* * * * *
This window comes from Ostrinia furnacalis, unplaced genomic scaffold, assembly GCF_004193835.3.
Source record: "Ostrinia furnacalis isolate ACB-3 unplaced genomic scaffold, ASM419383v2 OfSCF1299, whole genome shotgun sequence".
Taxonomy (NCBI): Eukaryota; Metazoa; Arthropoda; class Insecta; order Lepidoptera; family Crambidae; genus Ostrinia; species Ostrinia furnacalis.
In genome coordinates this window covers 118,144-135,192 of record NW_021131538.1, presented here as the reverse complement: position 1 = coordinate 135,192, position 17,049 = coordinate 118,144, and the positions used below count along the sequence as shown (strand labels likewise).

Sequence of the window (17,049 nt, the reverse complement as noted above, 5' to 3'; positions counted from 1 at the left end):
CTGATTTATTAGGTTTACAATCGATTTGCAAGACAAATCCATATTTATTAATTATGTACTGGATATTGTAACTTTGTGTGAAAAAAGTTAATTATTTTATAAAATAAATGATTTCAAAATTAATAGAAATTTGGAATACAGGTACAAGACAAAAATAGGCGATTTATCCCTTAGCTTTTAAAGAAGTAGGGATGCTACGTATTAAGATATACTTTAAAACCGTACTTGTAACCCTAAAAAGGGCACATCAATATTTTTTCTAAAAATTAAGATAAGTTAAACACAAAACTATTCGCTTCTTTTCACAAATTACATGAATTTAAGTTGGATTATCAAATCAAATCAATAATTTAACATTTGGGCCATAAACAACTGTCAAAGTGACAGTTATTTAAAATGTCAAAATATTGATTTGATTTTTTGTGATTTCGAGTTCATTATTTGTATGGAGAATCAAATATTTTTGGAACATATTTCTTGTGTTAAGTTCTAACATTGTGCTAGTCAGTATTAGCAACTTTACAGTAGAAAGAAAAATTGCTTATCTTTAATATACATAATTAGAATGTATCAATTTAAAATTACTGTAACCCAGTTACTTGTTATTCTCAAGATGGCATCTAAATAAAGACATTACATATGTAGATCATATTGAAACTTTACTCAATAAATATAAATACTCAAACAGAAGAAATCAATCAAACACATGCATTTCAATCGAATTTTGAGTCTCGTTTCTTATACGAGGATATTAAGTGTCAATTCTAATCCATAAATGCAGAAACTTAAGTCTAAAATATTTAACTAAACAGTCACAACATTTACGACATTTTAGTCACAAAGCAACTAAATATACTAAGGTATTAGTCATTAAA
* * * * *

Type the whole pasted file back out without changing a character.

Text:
This window comes from Ostrinia furnacalis, unplaced genomic scaffold, assembly GCF_004193835.3.
Source record: "Ostrinia furnacalis isolate ACB-3 unplaced genomic scaffold, ASM419383v2 OfSCF1299, whole genome shotgun sequence".
Taxonomy (NCBI): Eukaryota; Metazoa; Arthropoda; class Insecta; order Lepidoptera; family Crambidae; genus Ostrinia; species Ostrinia furnacalis.
In genome coordinates this window covers 118,144-135,192 of record NW_021131538.1, presented here as the reverse complement: position 1 = coordinate 135,192, position 17,049 = coordinate 118,144, and the positions used below count along the sequence as shown (strand labels likewise).

Sequence of the window (17,049 nt, the reverse complement as noted above, 5' to 3'; positions counted from 1 at the left end):
CTGATTTATTAGGTTTACAATCGATTTGCAAGACAAATCCATATTTATTAATTATGTACTGGATATTGTAACTTTGTGTGAAAAAAGTTAATTATTTTATAAAATAAATGATTTCAAAATTAATAGAAATTTGGAATACAGGTACAAGACAAAAATAGGCGATTTATCCCTTAGCTTTTAAAGAAGTAGGGATGCTACGTATTAAGATATACTTTAAAACCGTACTTGTAACCCTAAAAAGGGCACATCAATATTTTTTCTAAAAATTAAGATAAGTTAAACACAAAACTATTCGCTTCTTTTCACAAATTACATGAATTTAAGTTGGATTATCAAATCAAATCAATAATTTAACATTTGGGCCATAAACAACTGTCAAAGTGACAGTTATTTAAAATGTCAAAATATTGATTTGATTTTTTGTGATTTCGAGTTCATTATTTGTATGGAGAATCAAATATTTTTGGAACATATTTCTTGTGTTAAGTTCTAACATTGTGCTAGTCAGTATTAGCAACTTTACAGTAGAAAGAAAAATTGCTTATCTTTAATATACATAATTAGAATGTATCAATTTAAAATTACTGTAACCCAGTTACTTGTTATTCTCAAGATGGCATCTAAATAAAGACATTACATATGTAGATCATATTGAAACTTTACTCAATAAATATAAATACTCAAACAGAAGAAATCAATCAAACACATGCATTTCAATCGAATTTTGAGTCTCGTTTCTTATACGAGGATATTAAGTGTCAATTCTAATCCATAAATGCAGAAACTTAAGTCTAAAATATTTAACTAAACAGTCACAACATTTACGACATTTTAGTCACAAAGCAACTAAATATACTAAGGTATTAGTCATTAAA